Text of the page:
In addition, it’s crucial to ensure that any ground or power planes are spaced far enough away from any active circuitry in order to minimize crosstalk. Generally speaking, there should be at least 1/10th of a millimeter between active circuitry and any nearby reference or power planes. The distance requirements become even more stringent with higher frequencies. When operating above 30 GHz, there should ideally be no less than 0.3 mm of separation between any ground or power plane and active circuitry.

Vias – Size, Shape & Placement

Vias are required in order for us to make electrical contact with traces on different layers. There are three types of vias, including plated through, blind, and buried. A plated through via connects one layer’s copper trace directly with another via’s copper trace or traces. A blind via creates electrical contact but no physical connection between two layers and a buried via provides both an electrical and physical connection.
Placement is generally determined by where it will be soldered or how many layers are involved. For example, if there are four or more layers involved then we recommend using plated through vias because they offer better conductivity than a blind via. If there are only two layers involved then we recommend using either type of visa, depending on its location relative to other components.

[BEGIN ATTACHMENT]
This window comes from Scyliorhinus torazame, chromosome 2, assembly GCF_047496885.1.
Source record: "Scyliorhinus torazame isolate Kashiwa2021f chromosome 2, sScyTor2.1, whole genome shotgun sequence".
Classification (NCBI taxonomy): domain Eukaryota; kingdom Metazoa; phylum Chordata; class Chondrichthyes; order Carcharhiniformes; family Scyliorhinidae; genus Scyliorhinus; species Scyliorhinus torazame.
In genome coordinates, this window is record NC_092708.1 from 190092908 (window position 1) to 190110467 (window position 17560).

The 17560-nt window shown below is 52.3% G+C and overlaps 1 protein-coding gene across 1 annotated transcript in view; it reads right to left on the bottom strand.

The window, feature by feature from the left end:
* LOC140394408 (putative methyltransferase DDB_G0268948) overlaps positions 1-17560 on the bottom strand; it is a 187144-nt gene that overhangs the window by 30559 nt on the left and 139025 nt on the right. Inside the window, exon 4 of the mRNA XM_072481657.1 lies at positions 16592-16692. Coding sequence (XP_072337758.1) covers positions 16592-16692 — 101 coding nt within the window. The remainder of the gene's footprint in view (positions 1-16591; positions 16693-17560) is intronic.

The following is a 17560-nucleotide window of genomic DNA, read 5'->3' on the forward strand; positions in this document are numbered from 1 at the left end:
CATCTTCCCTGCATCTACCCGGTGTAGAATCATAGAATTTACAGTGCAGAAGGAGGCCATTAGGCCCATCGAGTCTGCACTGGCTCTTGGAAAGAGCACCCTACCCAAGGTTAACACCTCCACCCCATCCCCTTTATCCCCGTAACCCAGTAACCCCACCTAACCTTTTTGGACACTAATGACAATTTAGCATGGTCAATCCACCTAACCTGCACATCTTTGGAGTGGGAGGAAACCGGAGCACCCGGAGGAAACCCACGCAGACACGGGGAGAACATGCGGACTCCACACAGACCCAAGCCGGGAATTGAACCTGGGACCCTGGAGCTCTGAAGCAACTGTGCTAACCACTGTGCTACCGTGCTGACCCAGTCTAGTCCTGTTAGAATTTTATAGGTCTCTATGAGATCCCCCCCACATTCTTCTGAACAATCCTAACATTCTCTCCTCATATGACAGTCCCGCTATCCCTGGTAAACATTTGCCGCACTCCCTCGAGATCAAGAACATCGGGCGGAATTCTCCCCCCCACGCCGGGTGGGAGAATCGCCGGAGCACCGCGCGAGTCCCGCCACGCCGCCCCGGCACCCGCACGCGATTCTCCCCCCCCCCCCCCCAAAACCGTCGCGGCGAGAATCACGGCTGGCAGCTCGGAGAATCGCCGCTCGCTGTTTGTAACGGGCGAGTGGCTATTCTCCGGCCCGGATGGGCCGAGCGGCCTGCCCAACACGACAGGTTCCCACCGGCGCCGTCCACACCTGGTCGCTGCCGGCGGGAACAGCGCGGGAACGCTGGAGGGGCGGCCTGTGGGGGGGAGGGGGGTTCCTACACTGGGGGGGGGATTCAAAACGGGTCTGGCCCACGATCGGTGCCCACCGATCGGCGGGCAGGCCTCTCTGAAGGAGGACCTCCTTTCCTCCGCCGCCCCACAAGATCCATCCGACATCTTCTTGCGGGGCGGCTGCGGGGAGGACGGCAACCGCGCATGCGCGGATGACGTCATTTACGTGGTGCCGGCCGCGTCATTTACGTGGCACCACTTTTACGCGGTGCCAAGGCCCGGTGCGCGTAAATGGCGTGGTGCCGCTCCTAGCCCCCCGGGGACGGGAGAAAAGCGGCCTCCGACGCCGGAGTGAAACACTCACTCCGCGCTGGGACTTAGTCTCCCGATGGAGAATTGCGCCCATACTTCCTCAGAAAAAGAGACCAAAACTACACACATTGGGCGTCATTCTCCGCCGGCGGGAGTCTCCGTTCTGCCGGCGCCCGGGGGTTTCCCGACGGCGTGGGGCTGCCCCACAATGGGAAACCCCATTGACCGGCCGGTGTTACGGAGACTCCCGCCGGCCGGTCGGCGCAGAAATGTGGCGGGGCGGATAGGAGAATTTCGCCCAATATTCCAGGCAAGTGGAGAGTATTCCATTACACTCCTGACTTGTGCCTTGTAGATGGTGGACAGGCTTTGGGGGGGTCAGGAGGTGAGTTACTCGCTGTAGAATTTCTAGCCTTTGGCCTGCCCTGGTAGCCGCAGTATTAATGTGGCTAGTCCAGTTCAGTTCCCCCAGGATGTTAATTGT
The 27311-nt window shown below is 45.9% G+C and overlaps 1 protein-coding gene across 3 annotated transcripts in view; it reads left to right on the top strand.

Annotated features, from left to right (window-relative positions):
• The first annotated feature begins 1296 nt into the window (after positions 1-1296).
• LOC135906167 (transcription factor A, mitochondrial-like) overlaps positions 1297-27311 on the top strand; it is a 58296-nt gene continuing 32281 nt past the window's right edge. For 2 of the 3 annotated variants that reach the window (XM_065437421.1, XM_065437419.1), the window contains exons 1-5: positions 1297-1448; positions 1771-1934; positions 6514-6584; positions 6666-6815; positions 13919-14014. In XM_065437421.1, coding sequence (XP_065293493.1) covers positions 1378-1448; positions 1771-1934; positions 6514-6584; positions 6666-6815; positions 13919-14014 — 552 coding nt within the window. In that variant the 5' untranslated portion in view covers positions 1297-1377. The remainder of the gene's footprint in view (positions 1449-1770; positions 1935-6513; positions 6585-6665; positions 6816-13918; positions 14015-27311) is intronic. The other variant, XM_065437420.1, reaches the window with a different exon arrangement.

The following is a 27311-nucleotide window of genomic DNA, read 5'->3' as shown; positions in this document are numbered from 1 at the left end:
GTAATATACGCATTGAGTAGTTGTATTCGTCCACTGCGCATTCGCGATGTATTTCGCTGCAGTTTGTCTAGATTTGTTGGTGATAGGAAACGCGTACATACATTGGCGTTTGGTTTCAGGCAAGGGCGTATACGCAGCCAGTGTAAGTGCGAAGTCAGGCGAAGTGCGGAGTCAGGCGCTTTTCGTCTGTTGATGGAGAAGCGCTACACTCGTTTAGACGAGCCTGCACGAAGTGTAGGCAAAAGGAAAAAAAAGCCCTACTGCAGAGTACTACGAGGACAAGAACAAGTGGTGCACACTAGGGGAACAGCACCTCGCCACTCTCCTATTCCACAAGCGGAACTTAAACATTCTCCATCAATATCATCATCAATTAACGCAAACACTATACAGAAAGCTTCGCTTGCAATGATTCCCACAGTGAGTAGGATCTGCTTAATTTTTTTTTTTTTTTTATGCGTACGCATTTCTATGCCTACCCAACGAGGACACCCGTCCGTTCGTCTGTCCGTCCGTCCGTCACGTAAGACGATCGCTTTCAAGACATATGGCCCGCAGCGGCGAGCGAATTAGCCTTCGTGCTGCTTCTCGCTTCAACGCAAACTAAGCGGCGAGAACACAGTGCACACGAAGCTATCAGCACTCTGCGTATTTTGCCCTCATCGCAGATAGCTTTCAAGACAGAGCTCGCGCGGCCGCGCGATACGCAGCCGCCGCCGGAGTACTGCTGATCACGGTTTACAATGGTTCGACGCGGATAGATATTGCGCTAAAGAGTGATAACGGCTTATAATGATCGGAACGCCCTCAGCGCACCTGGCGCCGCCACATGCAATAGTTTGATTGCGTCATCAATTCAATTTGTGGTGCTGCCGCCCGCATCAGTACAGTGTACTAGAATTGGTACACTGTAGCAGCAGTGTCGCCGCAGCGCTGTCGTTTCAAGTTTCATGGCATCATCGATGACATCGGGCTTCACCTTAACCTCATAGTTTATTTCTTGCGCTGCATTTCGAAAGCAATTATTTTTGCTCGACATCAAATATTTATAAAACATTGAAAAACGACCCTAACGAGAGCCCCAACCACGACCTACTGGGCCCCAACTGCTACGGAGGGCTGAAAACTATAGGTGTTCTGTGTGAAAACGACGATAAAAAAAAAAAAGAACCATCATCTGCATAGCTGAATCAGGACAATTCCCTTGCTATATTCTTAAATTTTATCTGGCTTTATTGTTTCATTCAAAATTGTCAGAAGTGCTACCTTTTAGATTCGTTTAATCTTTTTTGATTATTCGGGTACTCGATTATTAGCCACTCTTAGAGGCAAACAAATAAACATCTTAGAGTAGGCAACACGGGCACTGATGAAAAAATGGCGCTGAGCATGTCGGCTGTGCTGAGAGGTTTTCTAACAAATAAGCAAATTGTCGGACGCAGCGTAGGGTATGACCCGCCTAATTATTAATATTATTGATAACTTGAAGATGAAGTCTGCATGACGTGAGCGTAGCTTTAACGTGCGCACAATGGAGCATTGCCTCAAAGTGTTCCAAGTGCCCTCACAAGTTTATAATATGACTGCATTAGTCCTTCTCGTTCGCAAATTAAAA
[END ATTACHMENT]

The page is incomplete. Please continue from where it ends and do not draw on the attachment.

As far as shape goes, choose from square, round, or rectangular options that match your pcb fabrication layout requirements. Circular vias may also be available upon request, however, these have a higher cost associated with them due to their complexity and are not always necessary. We use wire-bondable vias wherever possible because they provide a faster assembly process. The above diagram illustrates each type of via along with its respective shape and size.

Isolating an RF trace

It is essential to isolate an RF trace from high-speed signals, including HDMI, USB differential pairs, or crystals’ clock traces. Experts do it through a method known as via stitching where vias are stitched around the RF traces to keep them away from other parts on the circuit board. But, there should be proper isolation as improper isolation can affect PCB function.

RF Circuit Board Insulation

Insulation is one of the most important factors for minimizing the signal loss in an RF transmission. If you want to ensure that your signal reaches its destination without any hiccups or interference, it’s crucial that you use good quality material for your board’s insulation, and choose one with at least 5-mil thickness.